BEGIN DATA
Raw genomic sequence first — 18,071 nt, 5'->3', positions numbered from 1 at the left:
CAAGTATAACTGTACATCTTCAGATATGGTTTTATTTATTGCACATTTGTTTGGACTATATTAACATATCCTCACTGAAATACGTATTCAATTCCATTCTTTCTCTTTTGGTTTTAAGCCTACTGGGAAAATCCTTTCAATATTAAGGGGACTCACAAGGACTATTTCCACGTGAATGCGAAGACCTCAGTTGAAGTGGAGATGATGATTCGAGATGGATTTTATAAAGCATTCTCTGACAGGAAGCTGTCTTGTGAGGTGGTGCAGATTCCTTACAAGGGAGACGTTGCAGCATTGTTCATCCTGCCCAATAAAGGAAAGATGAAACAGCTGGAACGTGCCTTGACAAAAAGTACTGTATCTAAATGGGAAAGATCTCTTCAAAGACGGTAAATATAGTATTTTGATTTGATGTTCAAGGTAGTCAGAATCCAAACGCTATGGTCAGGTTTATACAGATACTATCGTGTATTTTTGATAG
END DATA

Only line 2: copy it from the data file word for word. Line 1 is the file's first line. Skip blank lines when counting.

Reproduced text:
CAAGTATAACTGTACATCTTCAGATATGGTTTTATTTATTGCACATTTGTTTGGACTATATTAACATATCCTCACTGAAATACGTATTCAATTCCATTCTTTCTCTTTTGGTTTTAAGCCTACTGGGAAAATCCTTTCAATATTAAGGGGACTCACAAGGACTATTTCCACGTGAATGCGAAGACCTCAGTTGAAGTGGAGATGATGATTCGAGATGGATTTTATAAAGCATTCTCTGACAGGAAGCTGTCTTGTGAGGTGGTGCAGATTCCTTACAAGGGAGACGTTGCAGCATTGTTCATCCTGCCCAATAAAGGAAAGATGAAACAGCTGGAACGTGCCTTGACAAAAAGTACTGTATCTAAATGGGAAAGATCTCTTCAAAGACGGTAAATATAGTATTTTGATTTGATGTTCAAGGTAGTCAGAATCCAAACGCTATGGTCAGGTTTATACAGATACTATCGTGTATTTTTGATAG